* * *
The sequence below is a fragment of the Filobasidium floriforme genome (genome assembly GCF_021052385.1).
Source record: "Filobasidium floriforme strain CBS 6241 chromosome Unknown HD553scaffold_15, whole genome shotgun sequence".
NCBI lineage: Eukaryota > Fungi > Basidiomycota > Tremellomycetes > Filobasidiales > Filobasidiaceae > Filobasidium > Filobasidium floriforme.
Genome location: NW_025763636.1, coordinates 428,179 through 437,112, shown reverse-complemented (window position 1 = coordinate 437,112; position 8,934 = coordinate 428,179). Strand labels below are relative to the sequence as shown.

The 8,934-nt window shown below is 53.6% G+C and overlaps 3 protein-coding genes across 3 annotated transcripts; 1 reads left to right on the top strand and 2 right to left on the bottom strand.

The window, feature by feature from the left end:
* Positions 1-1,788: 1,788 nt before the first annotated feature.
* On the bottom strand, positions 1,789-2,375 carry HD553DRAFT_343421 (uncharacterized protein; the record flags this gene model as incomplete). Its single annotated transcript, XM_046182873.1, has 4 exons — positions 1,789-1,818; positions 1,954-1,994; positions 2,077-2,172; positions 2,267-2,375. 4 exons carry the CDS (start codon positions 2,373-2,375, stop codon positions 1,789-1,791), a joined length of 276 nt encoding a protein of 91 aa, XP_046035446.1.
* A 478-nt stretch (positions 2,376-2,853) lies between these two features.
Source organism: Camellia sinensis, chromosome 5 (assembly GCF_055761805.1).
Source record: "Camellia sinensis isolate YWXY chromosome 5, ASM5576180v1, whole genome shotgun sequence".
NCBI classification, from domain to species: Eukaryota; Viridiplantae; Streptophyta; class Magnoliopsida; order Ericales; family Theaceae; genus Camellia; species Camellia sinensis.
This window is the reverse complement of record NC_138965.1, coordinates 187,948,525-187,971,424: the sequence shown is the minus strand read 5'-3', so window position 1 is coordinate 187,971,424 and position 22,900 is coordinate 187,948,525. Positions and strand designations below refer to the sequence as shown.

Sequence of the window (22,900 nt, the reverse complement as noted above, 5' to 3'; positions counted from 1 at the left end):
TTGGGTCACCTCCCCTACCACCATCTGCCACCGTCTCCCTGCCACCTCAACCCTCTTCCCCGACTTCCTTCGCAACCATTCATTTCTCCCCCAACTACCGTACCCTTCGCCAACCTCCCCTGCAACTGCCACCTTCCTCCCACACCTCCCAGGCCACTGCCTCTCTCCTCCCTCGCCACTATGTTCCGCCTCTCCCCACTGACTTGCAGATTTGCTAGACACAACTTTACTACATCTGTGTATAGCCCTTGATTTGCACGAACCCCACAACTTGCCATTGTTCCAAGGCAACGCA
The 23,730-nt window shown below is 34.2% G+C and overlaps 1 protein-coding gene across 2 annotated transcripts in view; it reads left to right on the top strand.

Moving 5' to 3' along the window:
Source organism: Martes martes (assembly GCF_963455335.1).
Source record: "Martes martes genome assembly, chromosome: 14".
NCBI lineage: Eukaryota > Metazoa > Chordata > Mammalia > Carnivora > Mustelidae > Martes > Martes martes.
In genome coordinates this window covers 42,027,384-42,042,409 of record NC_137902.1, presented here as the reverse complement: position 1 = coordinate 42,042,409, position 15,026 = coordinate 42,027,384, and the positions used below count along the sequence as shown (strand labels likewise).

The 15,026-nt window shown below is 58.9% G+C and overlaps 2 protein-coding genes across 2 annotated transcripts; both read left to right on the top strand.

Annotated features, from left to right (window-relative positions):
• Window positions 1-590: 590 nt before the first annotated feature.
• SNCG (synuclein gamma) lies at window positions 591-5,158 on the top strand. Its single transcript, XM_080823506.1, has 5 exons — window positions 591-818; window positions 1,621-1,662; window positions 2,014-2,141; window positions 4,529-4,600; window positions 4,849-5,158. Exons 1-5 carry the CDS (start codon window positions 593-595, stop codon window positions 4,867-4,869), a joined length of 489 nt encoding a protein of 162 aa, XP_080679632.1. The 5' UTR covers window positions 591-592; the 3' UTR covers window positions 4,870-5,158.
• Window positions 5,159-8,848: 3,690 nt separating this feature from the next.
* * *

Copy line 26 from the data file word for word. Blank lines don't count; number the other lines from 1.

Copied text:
• Window positions 5,159-8,848: 3,690 nt separating this feature from the next.